|Church of Santa María del Naranco|
Oviedo kept showing up on my travel radar because of its impressive collection of monuments that date back to the 800s CE—yes, you read that correctly; not 1800 but 800. My inner history geek couldn’t wait to check out three well-preserved pre-Romanesque churches, built in a style that blossomed in this part of Spain during the otherwise gloomy Dark Ages.
What does it mean to be “pre-Romanesque”?
|Carved capital on an engaged column|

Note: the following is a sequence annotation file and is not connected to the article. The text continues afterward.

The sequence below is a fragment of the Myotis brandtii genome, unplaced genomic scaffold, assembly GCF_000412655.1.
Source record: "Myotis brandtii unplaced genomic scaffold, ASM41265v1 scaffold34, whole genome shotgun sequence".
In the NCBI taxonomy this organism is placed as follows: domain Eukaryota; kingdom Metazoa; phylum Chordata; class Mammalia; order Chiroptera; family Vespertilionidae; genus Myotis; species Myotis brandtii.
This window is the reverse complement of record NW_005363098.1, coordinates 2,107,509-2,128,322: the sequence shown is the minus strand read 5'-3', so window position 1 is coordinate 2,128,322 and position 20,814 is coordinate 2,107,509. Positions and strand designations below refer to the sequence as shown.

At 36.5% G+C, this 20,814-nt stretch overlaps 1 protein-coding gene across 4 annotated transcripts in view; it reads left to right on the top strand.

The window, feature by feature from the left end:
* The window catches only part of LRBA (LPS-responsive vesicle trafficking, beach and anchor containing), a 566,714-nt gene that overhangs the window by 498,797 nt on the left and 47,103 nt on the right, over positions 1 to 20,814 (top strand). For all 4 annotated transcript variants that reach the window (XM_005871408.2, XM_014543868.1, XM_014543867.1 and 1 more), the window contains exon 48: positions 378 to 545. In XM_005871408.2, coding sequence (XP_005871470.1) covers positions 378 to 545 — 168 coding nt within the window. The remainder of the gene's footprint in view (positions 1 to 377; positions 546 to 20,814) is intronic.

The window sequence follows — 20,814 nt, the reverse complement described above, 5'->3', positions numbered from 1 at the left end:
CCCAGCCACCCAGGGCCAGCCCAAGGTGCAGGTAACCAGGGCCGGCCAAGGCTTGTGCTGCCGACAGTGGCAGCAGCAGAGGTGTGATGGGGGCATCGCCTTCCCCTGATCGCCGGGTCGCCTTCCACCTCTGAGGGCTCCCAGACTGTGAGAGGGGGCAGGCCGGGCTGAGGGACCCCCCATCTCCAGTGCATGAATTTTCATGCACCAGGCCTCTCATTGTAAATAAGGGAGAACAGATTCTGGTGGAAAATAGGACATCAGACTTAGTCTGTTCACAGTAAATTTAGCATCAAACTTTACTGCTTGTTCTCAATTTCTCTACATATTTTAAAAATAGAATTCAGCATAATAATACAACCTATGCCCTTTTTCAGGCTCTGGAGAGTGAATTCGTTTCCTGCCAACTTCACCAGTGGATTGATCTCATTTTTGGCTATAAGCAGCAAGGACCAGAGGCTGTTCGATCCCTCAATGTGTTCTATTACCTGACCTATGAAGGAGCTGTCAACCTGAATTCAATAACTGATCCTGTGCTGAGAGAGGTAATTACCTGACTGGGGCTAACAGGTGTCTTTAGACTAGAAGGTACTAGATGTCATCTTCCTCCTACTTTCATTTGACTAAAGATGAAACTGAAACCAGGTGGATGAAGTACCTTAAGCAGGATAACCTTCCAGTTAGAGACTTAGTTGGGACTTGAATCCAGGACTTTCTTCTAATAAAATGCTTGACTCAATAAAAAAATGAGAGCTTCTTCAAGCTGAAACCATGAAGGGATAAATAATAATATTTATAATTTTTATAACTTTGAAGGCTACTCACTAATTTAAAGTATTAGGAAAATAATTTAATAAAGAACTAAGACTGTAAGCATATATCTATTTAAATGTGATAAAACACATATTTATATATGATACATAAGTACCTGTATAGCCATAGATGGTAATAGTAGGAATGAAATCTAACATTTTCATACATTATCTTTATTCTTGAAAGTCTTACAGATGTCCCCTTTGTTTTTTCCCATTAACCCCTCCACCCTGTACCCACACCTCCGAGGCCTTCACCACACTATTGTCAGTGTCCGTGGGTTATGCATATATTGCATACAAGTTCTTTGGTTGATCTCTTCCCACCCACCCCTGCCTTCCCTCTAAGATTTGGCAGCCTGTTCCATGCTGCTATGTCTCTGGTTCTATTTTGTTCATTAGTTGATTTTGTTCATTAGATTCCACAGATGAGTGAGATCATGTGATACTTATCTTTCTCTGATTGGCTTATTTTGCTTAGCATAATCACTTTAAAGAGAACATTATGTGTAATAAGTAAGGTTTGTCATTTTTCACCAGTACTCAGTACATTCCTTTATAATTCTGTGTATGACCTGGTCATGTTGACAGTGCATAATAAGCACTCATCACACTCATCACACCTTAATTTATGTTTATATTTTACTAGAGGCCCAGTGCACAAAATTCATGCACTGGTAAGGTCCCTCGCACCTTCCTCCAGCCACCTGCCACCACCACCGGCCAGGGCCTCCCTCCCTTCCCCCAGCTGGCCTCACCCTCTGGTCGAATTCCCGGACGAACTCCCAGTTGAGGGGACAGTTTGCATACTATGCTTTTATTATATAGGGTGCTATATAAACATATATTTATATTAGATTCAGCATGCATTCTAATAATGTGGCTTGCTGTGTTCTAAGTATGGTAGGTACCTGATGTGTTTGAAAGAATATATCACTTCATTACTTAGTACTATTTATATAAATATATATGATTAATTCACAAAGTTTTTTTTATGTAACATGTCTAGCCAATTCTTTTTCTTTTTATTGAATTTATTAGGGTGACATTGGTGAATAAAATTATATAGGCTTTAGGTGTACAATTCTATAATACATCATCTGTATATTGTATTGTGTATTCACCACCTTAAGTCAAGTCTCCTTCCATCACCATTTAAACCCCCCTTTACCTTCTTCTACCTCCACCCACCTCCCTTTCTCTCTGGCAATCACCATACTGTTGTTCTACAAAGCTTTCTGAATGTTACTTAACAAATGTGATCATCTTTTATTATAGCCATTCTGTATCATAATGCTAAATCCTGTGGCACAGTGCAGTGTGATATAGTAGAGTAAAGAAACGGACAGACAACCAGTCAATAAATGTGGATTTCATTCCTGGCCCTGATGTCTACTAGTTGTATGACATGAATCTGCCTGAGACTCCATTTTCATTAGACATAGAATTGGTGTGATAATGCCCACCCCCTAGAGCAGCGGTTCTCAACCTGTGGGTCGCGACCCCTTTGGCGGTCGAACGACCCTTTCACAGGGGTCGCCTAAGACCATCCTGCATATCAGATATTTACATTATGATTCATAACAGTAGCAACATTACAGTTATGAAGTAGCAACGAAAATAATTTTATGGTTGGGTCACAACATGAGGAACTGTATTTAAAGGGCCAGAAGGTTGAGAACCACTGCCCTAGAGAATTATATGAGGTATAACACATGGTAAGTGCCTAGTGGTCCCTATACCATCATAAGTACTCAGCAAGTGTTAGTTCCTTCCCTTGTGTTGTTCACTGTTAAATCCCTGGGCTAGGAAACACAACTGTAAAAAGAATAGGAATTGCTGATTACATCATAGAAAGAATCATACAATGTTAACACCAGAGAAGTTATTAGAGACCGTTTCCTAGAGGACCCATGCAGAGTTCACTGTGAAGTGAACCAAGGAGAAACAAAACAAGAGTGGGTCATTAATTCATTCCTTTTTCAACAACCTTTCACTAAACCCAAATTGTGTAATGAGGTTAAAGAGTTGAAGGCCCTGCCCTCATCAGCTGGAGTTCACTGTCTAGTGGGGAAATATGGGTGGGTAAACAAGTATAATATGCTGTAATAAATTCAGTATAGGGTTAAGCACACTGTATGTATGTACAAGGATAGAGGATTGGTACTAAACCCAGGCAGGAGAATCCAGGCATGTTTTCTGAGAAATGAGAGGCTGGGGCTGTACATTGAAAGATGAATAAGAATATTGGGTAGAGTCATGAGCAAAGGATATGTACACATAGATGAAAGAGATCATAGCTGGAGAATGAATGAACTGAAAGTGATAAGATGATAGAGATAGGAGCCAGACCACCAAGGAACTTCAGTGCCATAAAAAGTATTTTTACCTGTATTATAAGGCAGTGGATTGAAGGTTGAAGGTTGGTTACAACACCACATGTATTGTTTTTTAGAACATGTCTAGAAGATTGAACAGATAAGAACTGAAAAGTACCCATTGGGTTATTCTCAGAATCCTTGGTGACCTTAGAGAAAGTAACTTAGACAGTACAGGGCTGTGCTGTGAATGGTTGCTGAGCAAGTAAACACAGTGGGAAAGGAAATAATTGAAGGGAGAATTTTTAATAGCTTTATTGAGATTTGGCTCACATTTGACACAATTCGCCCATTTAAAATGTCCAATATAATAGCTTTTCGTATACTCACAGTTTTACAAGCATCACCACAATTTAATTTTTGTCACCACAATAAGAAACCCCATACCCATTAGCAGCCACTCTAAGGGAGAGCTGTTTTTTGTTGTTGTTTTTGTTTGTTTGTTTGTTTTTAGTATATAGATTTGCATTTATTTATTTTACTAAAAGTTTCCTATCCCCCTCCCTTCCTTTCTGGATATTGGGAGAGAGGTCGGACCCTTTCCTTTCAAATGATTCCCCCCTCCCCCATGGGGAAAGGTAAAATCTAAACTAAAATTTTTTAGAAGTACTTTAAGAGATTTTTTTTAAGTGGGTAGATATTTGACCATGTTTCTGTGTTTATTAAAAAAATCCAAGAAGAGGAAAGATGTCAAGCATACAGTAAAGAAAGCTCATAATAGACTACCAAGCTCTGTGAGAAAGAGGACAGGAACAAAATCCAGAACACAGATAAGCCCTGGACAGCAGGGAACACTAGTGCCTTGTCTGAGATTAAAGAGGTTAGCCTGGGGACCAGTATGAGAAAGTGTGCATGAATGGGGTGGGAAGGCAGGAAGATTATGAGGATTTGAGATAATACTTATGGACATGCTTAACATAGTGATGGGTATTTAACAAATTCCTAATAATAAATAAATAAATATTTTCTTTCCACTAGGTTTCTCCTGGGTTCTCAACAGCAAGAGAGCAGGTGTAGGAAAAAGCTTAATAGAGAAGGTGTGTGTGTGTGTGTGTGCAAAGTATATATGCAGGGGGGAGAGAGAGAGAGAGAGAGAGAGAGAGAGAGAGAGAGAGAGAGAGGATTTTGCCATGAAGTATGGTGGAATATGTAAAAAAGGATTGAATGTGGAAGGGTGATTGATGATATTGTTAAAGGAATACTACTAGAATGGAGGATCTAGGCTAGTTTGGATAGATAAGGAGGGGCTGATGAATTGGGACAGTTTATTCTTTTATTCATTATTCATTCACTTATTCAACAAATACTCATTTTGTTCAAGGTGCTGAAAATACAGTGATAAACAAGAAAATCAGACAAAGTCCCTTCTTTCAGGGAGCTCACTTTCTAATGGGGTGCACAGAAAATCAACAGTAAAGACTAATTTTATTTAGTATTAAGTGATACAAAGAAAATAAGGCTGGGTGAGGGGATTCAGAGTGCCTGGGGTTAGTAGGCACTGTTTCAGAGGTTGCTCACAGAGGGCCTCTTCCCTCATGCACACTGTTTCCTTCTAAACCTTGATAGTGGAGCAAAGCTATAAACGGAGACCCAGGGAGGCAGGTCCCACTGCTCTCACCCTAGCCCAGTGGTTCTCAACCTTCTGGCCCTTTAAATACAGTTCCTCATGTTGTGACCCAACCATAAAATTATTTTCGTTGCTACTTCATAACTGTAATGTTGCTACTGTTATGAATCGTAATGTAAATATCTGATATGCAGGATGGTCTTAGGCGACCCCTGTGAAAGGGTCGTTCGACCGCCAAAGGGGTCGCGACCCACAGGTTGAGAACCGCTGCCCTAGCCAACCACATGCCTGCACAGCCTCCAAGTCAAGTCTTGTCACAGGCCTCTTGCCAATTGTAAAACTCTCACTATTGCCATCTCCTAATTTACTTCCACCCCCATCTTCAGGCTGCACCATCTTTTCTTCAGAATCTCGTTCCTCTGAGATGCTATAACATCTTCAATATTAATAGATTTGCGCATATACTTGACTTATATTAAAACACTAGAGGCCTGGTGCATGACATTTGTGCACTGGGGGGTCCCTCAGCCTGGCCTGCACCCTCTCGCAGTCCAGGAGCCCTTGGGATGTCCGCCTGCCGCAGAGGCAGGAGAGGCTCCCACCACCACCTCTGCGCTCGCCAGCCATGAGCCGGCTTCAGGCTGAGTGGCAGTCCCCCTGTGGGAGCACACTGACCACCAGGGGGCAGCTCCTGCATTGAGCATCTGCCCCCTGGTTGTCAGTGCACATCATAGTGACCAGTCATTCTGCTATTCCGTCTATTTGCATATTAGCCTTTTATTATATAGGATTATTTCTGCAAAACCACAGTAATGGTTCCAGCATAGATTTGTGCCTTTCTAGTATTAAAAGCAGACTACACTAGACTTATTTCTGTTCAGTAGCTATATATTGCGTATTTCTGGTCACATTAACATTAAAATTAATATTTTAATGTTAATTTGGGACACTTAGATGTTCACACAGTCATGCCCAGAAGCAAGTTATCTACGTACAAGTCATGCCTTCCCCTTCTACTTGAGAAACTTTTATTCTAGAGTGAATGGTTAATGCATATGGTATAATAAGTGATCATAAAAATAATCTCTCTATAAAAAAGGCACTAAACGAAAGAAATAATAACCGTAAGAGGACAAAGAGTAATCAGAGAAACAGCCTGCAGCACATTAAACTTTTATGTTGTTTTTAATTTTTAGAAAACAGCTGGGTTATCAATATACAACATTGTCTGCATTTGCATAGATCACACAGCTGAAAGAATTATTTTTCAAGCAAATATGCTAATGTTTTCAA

|Stairs leading up to the Church of Santa María del Naranco|
Abandoning the distinctive horseshoe arches from Visigothic times, Asturian architects reached further back and drew on the simple, semicircular Roman arch and threw it in everywhere it could fit: vaulted ceilings, windows, doors, and halls. They also were inspired to resurrect the basilica plan for their churches; this simply means having a long central nave or hall bounded by an aisle on either side, capped with three slanted roofs.
The few churches that remain from this two-century-long movement have been declared World Heritage Sites by UNESCO, and for me I think the fact that they’ve lasted 1,200 years more or less intact, despite wars and bad weather, is just as fascinating as their unique architectural style.